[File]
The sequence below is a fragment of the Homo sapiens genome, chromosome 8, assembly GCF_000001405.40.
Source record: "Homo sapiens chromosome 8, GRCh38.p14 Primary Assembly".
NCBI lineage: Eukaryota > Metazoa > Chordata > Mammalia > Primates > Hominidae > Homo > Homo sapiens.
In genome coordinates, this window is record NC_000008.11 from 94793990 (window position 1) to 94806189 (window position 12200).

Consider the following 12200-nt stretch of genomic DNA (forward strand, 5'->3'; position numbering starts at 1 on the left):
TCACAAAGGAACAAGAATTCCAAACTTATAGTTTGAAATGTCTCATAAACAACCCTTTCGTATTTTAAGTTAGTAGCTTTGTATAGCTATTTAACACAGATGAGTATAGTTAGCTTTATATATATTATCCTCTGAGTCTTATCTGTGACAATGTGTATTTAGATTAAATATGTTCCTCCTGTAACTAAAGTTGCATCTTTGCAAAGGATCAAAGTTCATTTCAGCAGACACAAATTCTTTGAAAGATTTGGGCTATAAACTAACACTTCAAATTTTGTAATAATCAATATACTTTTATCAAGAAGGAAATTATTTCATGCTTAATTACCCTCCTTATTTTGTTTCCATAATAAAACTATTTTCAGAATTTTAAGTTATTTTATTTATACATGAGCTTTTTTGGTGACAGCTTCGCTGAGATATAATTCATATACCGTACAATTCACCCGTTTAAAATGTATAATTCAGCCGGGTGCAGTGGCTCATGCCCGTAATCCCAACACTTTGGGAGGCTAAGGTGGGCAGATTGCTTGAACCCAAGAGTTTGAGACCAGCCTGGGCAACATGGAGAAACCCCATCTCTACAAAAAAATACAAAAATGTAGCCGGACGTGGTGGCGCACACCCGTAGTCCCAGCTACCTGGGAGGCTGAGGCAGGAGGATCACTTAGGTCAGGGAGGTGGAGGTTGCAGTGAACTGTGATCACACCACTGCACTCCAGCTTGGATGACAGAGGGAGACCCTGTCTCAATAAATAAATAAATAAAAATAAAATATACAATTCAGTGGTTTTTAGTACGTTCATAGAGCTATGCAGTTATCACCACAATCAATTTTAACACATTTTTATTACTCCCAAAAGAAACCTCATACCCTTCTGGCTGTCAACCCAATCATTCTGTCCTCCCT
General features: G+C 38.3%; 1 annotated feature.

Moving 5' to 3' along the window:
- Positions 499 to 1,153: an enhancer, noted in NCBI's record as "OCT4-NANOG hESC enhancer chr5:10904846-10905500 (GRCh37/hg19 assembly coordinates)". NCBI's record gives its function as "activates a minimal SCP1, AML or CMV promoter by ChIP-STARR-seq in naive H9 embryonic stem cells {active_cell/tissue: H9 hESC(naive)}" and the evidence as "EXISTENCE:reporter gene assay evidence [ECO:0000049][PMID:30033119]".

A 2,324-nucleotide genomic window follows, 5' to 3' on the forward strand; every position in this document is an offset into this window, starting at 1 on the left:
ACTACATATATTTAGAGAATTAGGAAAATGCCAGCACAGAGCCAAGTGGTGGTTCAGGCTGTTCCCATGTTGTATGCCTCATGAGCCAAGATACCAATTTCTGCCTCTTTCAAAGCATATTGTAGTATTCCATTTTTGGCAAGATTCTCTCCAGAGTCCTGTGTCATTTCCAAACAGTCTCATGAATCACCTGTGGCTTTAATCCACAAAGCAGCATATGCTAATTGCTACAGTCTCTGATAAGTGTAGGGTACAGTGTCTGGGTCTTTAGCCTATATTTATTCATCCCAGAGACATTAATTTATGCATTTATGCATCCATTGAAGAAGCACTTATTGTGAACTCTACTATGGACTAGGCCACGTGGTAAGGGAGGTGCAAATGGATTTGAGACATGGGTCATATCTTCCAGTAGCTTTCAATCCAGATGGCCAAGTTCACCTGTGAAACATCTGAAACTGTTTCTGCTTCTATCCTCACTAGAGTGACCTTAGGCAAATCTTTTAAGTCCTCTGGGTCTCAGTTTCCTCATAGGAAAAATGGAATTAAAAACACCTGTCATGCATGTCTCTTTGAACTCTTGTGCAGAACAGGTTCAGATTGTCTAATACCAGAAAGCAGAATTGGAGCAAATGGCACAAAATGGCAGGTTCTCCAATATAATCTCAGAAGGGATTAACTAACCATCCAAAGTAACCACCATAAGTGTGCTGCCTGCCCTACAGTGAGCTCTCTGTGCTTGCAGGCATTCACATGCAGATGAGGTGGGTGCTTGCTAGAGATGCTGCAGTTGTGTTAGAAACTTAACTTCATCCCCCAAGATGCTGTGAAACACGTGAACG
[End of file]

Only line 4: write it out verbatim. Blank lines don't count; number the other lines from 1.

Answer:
In genome coordinates, this window is record NC_000008.11 from 94793990 (window position 1) to 94806189 (window position 12200).